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Facebook - Teaching Superficiality

Facebook is not only is a den of gossip, full of vanity, promoting a superficial image of yourself, creating superficial friendships and is cited as the reason for divorce in 1 in 5 divorces, but now its being used for its original intended purpose - valuing others based upon looks.  This could cause depression, low self-esteem and eventually suicide.  Think of how many lives have been destroyed, don't forget marriages, by this tool.  How sad that parents would even let their children use such a thing.  God help us!




I like how this 21-year old got rid of his Facebook and wrote about it, he is more mature than most adults!

Facebook, we need to have a DTR (defining the relationship) talk…It’s not all your fault, it’s mostly mine…This is the end of you and me, Facebook. I’m leaving you because I have spent more time browsing your pages than I have been spending in the pages of The Good Book. And I can’t live like that anymore. I’ve let you become a monster…you’ve taken too much of my time and my thoughts. Maybe it’s just my lack of self-control or discipline, but you’re addictive to me. I’m ashamed of the number of times I check you daily. If I were able to grasp how much time I have spent swimming though your endless ocean of profiles, I would be able to bear the guilt.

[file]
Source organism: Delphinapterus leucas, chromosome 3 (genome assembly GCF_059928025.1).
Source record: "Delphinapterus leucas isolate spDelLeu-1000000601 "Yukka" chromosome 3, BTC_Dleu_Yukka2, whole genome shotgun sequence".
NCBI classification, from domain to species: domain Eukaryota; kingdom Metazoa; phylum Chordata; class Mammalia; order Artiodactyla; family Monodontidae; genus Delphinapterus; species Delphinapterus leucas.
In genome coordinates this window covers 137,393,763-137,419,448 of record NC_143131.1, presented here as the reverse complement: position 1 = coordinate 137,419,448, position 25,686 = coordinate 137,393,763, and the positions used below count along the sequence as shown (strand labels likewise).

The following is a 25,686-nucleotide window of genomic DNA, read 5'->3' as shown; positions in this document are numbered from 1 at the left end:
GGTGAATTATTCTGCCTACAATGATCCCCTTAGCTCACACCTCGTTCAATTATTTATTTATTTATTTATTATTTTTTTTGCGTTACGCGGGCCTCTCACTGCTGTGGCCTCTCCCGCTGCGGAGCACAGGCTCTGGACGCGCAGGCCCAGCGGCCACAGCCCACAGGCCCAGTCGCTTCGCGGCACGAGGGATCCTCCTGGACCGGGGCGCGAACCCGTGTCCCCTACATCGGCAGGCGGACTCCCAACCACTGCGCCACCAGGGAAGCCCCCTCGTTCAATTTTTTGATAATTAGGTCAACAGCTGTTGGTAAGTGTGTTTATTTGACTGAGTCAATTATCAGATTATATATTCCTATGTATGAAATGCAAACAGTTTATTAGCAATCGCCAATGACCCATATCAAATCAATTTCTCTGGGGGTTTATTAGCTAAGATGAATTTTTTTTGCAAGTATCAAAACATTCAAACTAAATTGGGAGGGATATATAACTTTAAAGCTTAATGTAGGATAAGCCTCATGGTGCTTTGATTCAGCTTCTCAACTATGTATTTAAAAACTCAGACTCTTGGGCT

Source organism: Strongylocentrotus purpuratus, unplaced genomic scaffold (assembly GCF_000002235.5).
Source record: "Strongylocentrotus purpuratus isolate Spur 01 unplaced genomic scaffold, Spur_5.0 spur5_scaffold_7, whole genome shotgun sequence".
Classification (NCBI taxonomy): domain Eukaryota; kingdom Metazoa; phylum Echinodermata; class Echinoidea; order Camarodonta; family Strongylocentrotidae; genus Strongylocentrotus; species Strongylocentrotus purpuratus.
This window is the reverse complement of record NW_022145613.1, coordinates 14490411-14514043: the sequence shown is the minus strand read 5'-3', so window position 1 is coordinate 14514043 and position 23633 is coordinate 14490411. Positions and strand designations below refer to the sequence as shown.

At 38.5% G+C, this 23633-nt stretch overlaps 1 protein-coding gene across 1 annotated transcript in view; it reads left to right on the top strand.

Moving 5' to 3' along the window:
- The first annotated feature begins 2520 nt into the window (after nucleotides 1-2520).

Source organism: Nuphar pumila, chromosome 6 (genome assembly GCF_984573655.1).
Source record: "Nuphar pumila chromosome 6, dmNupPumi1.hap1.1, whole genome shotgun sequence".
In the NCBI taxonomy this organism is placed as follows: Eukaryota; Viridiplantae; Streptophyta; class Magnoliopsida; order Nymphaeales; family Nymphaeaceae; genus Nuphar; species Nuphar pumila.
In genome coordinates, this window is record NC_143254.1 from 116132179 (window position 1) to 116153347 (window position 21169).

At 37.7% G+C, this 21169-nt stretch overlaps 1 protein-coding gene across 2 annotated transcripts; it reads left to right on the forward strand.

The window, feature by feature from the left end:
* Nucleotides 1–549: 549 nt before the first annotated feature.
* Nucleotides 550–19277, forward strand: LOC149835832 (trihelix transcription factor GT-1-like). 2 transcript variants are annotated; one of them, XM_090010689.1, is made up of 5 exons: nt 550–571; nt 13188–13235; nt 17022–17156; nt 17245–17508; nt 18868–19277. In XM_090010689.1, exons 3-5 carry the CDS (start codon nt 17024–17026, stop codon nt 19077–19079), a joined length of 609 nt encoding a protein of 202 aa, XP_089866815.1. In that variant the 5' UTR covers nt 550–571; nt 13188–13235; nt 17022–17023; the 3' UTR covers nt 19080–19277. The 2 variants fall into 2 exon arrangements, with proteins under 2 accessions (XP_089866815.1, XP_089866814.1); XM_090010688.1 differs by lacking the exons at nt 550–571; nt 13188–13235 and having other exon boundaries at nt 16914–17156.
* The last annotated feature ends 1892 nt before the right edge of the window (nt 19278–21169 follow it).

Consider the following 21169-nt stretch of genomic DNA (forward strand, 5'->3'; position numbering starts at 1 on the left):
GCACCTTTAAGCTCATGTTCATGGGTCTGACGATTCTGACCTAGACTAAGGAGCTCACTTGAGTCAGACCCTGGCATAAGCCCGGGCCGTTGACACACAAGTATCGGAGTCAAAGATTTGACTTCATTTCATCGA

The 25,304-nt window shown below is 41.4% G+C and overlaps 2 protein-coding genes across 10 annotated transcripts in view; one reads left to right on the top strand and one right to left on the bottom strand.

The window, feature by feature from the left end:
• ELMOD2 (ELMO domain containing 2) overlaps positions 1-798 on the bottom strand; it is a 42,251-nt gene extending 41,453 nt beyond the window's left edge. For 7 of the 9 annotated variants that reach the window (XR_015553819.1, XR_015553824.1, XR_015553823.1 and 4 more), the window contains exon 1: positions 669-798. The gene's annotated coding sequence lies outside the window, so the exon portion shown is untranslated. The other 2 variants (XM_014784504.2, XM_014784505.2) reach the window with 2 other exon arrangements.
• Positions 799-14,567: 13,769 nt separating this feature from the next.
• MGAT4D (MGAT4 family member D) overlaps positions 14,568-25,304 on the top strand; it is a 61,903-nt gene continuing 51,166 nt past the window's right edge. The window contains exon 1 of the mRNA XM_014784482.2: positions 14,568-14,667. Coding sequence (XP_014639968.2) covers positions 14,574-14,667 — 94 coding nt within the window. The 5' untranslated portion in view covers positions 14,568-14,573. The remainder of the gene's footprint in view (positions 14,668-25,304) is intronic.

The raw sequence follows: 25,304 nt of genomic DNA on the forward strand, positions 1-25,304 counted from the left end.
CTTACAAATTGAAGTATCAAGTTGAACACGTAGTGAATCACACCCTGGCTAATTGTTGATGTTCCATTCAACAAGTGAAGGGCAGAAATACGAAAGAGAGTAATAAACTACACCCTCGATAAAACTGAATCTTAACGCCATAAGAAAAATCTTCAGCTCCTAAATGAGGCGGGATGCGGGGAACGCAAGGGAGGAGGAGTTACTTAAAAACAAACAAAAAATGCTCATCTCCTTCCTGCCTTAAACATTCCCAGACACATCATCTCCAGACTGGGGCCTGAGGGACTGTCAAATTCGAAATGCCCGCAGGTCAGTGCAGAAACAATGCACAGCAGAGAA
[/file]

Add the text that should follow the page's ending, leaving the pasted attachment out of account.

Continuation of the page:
Here’s why: because of your profiles, I’ve become lazy. Because of you I found myself talking with person after person, asking them questions that I already knew the answers to. On many levels I’ve substituted and even avoided personal interactions with people because of your artificial and superficial means of communication. You have diluted my perception of true social interaction.

You’ve made me a coward. There’s a difference between a Facebook friend and an actual friend. Everyone knows the difference, but when one tries to reach across the barrier from Facebook friends to actual friends it just isn’t the same.

Facebook, you’re not all bad. You have your benefits. I must admit, you allow me to network and keep in touch with people with whom I normally wouldn’t have been able to…but at what cost? Wasting time Facebooking people I’ll never meet has distracted me from meeting the person sitting next to me in class, or has kept me from calling up and hanging out with an old friend because Facebooking is just as good? I beg to differ.

In some form or another, you’ve hindered my investment in the relationships with those genuine people hiding behind the idealistic profiles they’ve made of themselves. Let’s face it, I don’t perceive myself in the same way someone else perceives me. From now on, I only want to know people for whom they truly are; not for what you (Facebook) says they are. I just can’t trust you.

‘This might seem radical, but I have to make up for lost time. This hurts me just as much as it hurts you, but I have to take a stand.

Logging out for good,

Kyle

Related: Who in the World Isn't on Facebook?
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